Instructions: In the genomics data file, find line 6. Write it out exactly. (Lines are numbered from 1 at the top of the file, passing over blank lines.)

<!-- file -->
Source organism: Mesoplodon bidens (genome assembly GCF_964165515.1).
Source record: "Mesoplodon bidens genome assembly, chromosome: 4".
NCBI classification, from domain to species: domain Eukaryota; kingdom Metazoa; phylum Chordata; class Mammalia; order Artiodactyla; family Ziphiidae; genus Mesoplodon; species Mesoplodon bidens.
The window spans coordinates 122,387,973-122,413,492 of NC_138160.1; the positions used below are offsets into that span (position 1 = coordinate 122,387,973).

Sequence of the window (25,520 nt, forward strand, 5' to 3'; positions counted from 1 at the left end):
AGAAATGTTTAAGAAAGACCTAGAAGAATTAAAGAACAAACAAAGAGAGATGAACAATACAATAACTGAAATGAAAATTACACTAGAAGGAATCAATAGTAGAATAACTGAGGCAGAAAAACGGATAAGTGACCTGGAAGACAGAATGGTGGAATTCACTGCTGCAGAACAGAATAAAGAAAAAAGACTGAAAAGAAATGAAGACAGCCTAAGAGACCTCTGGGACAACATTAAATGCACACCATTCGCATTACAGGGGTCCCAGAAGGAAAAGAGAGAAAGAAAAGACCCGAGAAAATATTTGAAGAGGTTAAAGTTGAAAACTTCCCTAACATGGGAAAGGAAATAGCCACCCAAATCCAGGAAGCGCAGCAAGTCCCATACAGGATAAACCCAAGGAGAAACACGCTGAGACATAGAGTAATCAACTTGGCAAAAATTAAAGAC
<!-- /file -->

AGAAATGTTTAAGAAAGACCTAGAAGAATTAAAGAACAAACAAAGAGAGATGAACAATACAATAACTGAAATGAAAATTACACTAGAAGGAATCAATAGTAGAATAACTGAGGCAGAAAAACGGATAAGTGACCTGGAAGACAGAATGGTGGAATTCACTGCTGCAGAACAGAATAAAGAAAAAAGACTGAAAAGAAATGAAGACAGCCTAAGAGACCTCTGGGACAACATTAAATGCACACCATTCGCATTACAGGGGTCCCAGAAGGAAAAGAGAGAAAGAAAAGACCCGAGAAAATATTTGAAGAGGTTAAAGTTGAAAACTTCCCTAACATGGGAAAGGAAATAGCCACCCAAATCCAGGAAGCGCAGCAAGTCCCATACAGGATAAACCCAAGGAGAAACACGCTGAGACATAGAGTAATCAACTTGGCAAAAATTAAAGAC